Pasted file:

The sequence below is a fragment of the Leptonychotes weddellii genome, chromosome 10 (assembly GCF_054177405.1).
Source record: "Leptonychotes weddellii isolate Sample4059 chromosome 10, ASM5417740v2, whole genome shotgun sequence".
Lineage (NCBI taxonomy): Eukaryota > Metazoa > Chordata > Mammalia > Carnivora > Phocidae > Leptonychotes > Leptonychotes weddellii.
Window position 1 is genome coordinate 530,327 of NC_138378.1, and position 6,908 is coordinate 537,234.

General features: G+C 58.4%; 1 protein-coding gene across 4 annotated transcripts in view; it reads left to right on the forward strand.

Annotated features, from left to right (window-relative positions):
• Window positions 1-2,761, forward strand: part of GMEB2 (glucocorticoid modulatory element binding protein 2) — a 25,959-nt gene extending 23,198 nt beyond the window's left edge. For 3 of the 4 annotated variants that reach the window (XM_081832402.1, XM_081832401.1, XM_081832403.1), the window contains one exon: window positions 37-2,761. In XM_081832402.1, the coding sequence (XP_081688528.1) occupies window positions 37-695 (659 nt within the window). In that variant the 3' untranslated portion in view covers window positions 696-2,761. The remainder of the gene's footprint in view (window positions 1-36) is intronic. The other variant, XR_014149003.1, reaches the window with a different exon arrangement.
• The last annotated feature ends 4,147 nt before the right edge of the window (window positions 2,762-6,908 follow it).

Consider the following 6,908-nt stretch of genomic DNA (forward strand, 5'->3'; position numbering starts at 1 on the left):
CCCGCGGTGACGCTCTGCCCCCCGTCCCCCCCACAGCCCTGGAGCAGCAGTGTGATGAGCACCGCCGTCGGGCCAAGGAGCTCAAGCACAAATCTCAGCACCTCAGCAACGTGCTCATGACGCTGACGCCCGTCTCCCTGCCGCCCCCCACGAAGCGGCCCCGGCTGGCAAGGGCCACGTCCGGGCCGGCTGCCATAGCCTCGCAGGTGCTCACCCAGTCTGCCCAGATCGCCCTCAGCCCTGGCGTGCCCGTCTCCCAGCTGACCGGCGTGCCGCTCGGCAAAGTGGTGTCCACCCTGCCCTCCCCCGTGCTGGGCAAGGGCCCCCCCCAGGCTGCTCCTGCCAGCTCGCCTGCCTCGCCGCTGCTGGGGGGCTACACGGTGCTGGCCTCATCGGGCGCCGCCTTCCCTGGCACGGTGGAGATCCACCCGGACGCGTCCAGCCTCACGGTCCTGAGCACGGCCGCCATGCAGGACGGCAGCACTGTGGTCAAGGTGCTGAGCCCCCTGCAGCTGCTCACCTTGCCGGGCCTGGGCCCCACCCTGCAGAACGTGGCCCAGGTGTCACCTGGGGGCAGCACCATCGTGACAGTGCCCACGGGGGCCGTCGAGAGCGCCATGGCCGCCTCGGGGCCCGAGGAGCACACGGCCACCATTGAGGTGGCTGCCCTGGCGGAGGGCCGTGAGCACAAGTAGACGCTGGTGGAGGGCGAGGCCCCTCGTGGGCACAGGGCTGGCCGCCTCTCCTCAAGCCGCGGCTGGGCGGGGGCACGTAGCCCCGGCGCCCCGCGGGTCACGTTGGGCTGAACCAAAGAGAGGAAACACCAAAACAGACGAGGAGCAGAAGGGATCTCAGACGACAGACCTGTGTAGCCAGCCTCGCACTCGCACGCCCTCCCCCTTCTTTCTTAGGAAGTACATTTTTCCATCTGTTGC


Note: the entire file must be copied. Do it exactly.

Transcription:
The sequence below is a fragment of the Leptonychotes weddellii genome, chromosome 10 (assembly GCF_054177405.1).
Source record: "Leptonychotes weddellii isolate Sample4059 chromosome 10, ASM5417740v2, whole genome shotgun sequence".
Lineage (NCBI taxonomy): Eukaryota > Metazoa > Chordata > Mammalia > Carnivora > Phocidae > Leptonychotes > Leptonychotes weddellii.
Window position 1 is genome coordinate 530,327 of NC_138378.1, and position 6,908 is coordinate 537,234.

General features: G+C 58.4%; 1 protein-coding gene across 4 annotated transcripts in view; it reads left to right on the forward strand.

Annotated features, from left to right (window-relative positions):
• Window positions 1-2,761, forward strand: part of GMEB2 (glucocorticoid modulatory element binding protein 2) — a 25,959-nt gene extending 23,198 nt beyond the window's left edge. For 3 of the 4 annotated variants that reach the window (XM_081832402.1, XM_081832401.1, XM_081832403.1), the window contains one exon: window positions 37-2,761. In XM_081832402.1, the coding sequence (XP_081688528.1) occupies window positions 37-695 (659 nt within the window). In that variant the 3' untranslated portion in view covers window positions 696-2,761. The remainder of the gene's footprint in view (window positions 1-36) is intronic. The other variant, XR_014149003.1, reaches the window with a different exon arrangement.
• The last annotated feature ends 4,147 nt before the right edge of the window (window positions 2,762-6,908 follow it).

Consider the following 6,908-nt stretch of genomic DNA (forward strand, 5'->3'; position numbering starts at 1 on the left):
CCCGCGGTGACGCTCTGCCCCCCGTCCCCCCCACAGCCCTGGAGCAGCAGTGTGATGAGCACCGCCGTCGGGCCAAGGAGCTCAAGCACAAATCTCAGCACCTCAGCAACGTGCTCATGACGCTGACGCCCGTCTCCCTGCCGCCCCCCACGAAGCGGCCCCGGCTGGCAAGGGCCACGTCCGGGCCGGCTGCCATAGCCTCGCAGGTGCTCACCCAGTCTGCCCAGATCGCCCTCAGCCCTGGCGTGCCCGTCTCCCAGCTGACCGGCGTGCCGCTCGGCAAAGTGGTGTCCACCCTGCCCTCCCCCGTGCTGGGCAAGGGCCCCCCCCAGGCTGCTCCTGCCAGCTCGCCTGCCTCGCCGCTGCTGGGGGGCTACACGGTGCTGGCCTCATCGGGCGCCGCCTTCCCTGGCACGGTGGAGATCCACCCGGACGCGTCCAGCCTCACGGTCCTGAGCACGGCCGCCATGCAGGACGGCAGCACTGTGGTCAAGGTGCTGAGCCCCCTGCAGCTGCTCACCTTGCCGGGCCTGGGCCCCACCCTGCAGAACGTGGCCCAGGTGTCACCTGGGGGCAGCACCATCGTGACAGTGCCCACGGGGGCCGTCGAGAGCGCCATGGCCGCCTCGGGGCCCGAGGAGCACACGGCCACCATTGAGGTGGCTGCCCTGGCGGAGGGCCGTGAGCACAAGTAGACGCTGGTGGAGGGCGAGGCCCCTCGTGGGCACAGGGCTGGCCGCCTCTCCTCAAGCCGCGGCTGGGCGGGGGCACGTAGCCCCGGCGCCCCGCGGGTCACGTTGGGCTGAACCAAAGAGAGGAAACACCAAAACAGACGAGGAGCAGAAGGGATCTCAGACGACAGACCTGTGTAGCCAGCCTCGCACTCGCACGCCCTCCCCCTTCTTTCTTAGGAAGTACATTTTTCCATCTGTTGC